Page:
Synopses & Reviews
In this trenchant examination of Christianity's dark side, a criminologist argues persuasively that high rates of violent crime in the United States can be correlated with Christian conservative attitudes, especially in regard to social mores and politics. Of particular concern is "Christian nationalism." Supporters of this movement argue that America was founded as a Christian nation and they work to install their fundamentalist brand of Christianity as the dominant factor in American political and social life. Far from being a fanatic outlier sect, this group is shown to have significant cultural influence, especially in the American South. Not coincidentally, the author suggests, the South also has the highest homicide rates.
Noting the violent biblical passages often cited by religious conservatives, their sense of righteousness, their dogmatic mindset that tolerates no dissent, and their support for harshly punitive measures toward "sinners," Peterson Sparks shows that their worldview is the ideal seedbed for violence. Not only does this mindset make violent reactions in interpersonal conflicts more likely, the author says, but it exacerbates the problems of the criminal justice system by advocating policies that create high incarceration rates. The author also devotes particular attention to the victimization of women, children, and LGBT people, which follows from this rigid belief system.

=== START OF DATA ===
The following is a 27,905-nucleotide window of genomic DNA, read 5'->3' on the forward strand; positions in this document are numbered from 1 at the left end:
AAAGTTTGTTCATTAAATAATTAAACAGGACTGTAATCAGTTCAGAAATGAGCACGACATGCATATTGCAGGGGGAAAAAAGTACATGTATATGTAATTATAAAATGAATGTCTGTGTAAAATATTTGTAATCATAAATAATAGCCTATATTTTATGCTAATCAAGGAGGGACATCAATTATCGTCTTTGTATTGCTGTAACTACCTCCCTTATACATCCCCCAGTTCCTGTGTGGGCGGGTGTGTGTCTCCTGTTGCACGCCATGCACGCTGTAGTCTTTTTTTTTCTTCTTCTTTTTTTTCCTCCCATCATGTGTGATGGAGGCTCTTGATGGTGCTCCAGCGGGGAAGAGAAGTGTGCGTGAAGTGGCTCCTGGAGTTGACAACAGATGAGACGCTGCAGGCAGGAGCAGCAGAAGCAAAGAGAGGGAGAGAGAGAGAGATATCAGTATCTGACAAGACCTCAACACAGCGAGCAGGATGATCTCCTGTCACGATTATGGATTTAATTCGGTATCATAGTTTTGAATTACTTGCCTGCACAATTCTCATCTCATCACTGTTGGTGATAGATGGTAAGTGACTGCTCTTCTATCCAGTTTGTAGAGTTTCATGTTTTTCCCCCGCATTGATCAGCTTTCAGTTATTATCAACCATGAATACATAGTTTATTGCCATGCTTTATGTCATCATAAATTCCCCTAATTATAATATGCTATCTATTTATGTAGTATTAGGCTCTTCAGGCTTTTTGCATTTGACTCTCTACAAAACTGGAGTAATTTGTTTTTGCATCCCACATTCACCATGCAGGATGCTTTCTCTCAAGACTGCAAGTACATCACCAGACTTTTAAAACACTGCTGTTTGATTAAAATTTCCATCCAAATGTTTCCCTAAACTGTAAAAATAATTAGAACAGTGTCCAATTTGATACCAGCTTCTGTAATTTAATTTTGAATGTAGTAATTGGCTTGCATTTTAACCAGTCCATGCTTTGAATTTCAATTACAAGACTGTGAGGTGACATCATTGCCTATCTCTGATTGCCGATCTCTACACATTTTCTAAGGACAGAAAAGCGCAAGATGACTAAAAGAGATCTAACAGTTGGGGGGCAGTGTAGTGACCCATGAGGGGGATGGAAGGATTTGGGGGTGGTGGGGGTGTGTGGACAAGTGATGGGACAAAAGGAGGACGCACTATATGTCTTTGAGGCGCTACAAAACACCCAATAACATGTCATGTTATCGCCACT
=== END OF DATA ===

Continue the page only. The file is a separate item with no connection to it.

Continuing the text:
While not resorting to a blanket condemnation of Christianity or religion as a whole, Peterson Sparks issues a wake-up call regarding conservative Christianity's toxic mixture of fundamentalism, authoritarian politics, patriotism, and retributory justice.